2010

John Clang
Time, 2009


This is a series that involves the recording and segmentation of time at a specific location into pieces of montage. Herein, I seek to recreate the intimate intricacy of how time moves and how people, albeit in a different time, are actually close to each other and traveling in a same shared space.
I’ve always been intrigued by the constant subtle changes in my urban environment: every subtle shift affects my feelings, thoughts, and hence my images. They respond acutely as a poetic reflection of myself in this environment.
Working on this series, I sought to explore how time moves in this seemingly static urban space – The people become moving energy flowing through this space, marking the changes, forming the time. These images also explore my fascination with the probability that many parallel time dimensions exist in this universe. We may have a life that exists similarly on a different path, one minute before or after the one we’re living now. In this sense, we may merely exist in this current dimension, waiting for the déjà vu when our paths in time collide.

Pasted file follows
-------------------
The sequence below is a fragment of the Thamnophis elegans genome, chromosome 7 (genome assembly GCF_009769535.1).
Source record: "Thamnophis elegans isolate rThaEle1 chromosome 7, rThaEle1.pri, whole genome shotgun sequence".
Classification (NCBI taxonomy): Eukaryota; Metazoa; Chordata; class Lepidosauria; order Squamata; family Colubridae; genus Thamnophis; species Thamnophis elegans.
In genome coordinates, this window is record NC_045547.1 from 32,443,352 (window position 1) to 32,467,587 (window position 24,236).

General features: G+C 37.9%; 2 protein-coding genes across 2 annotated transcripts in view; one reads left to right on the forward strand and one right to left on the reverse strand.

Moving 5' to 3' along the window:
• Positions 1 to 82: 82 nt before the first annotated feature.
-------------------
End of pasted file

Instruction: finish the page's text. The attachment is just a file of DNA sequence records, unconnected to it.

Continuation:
About the Artist
Born ‘Ang Choon Leng’ in Singapore in 1973, Clang acquired his distinctive moniker during national service, as his name badge read ‘C L Ang’. In 1999, the multi-disciplinary artist and award-winning photographer relocated in New York. Whilst working with some of the biggest commercial names like Hermès, Nike, IBM and Godiva, he continues to develop a parallel artistic career by producing and exhibiting an acclaimed body of works in photography.

His photographic oeuvre reads like glimpses into a visual diary—autobiographical, evocative, and often elliptical. The images revisit key themes that continue a dialogue between contemporary landscapes and the individual: Urban alienation and a personal search for a sense of place and identity; the provocative displacement of the individual through an anti-juxtaposition of contexts; the interrogation, and recovery of memory; and the passage of time and its documentation through the axis of space. Nuanced yet startling, simple yet profound; these ‘images of the mundane’ lifted from the flow of an ordinary existence, seep into the cracks of our collective consciousness—and tear it apart.